CO #12--Community Resources DMV
Rogue Community College
Name of Activity: Read and record traffic and road signs in town (an attempt at authenticity)
Competency Area and objectives Addressed:
1.9.1 Interpret highway and traffic signs
2.2 Understand ÖÖ.and interpret related travel information
2.2.1 Follow written instructions giving driving directions
2.2.2 Recognize signs related to transportation
Description of Activity:
My class of beginners and low intermediates meets two evenings a week for 2 hours each evening. We had been studying road signs and what they mean, had watched a video and had done numerous activities with cards depicting various road signs. I was ready to send them out into the world to bring back some information to work with in class.
I gave the students a handout with instructions to work with a partner, start at the north end of town and drive south on 6th Street (a one-way street) until they reached the bridge. (approximately 19 blocks) They were to record all the traffic and informational signs along the way. (This didnít include the names of streets or shops, but did include all other signs giving information to drivers and visitors.)
I assigned this project to the class on Thursday, giving them the weekend to complete it before the following class on Tuesday. I intended to use the information the students gathered to have them categorize the different types of signs that were on 6th Street. The three categories were: signs showing traffic rules; road conditions; and places or activities in the town. Students worked in pairs to do this activity. This was followed by a worksheet of questions based on what they had read and seen on 6th Street. The questions were to assess their understanding of and familiarity with the signs they had seen and/or worked with in the categorizing activity.
I suggested the students do the recording activity with a partner, as one person would have to drive the car and the other write down information. The students seemed to understand the activity and appeared enthusiastic. I assigned the activity over a weekend to give them plenty of time do accomplish it.
What I liked about the activity:
I liked the idea of the students connecting their classroom learning with what they saw in the real world. This activity would do the connecting for all students, whether or not they were drivers. I thought it would make them aware of some of the traffic rules in the area and also draw their attention to the points of interest in the town. Since not all of the signs were traffic signs, I thought it would even interest the non-drivers.
Studying this unit had increased my awareness of the various signs on the roads. I had experienced that excitement of recognition when I connected new learning with the real world. I wanted my students to experience it also. I liked that they would be talking and thinking about real signs in our town instead of something on paper. It seemed somewhat ďauthentic.Ē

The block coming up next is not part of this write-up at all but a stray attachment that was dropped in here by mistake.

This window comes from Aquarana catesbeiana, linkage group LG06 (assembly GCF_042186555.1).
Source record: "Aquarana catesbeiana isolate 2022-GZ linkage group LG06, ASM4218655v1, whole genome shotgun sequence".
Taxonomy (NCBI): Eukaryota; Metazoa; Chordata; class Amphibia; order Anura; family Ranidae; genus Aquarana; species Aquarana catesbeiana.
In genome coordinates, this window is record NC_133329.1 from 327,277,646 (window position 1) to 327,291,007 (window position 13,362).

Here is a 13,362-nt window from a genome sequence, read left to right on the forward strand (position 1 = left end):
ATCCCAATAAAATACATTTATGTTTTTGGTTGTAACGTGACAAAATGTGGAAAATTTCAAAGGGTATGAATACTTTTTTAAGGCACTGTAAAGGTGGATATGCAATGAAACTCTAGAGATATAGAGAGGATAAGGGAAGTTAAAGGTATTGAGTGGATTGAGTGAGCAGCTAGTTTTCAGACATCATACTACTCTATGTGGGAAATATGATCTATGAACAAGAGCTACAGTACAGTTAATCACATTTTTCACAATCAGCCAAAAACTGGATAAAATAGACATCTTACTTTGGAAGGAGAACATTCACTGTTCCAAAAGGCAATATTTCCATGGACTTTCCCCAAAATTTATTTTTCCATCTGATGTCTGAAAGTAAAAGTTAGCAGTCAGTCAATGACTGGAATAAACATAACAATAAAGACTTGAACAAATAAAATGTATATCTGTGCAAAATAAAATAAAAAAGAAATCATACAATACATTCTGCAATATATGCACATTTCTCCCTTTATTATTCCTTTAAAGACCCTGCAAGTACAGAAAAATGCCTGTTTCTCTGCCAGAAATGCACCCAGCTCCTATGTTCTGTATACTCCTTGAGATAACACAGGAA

How the Students Reacted to the Activity:
When the students returned on Tuesday, everyone had forgotten to do his homework! I was crushed. But I had done my homework and the follow-up activity continued as I had planned. Although students hadnít done the assignment, all of them drive parts of 6th Street regularly and were familiar with some of the signs already, so discussion wasnít hindered. They were agreeable as they completed their tasks and asked questions when they didnít understand things. Applying the comprehension questions to their own town made them think harder.
What I would do differently:
I was frustrated by the fact that the class meets at night and it was too dark by the time the students arrived for us to do the activity as a class. It would be better to attempt it as an all class activity in the early fall, late spring or during summer sessions when the days are longer. Then it could even be a competition. It is also possible that the activity was too daunting for them to attempt. I may have given them too much to do.
I was also stymied by the time delay. I gave the assignment on a Thursday and they had four days in which to accomplish or forget it Perhaps I should have assigned it on a Tuesday and reminded them to complete it at the Thursday class meeting.
The follow-up activity was well received by the students and fostered some thoughtful thinking and good conversation, but the result is either inconclusive or that the activity wasnít authentic enough to be meaningful to the students.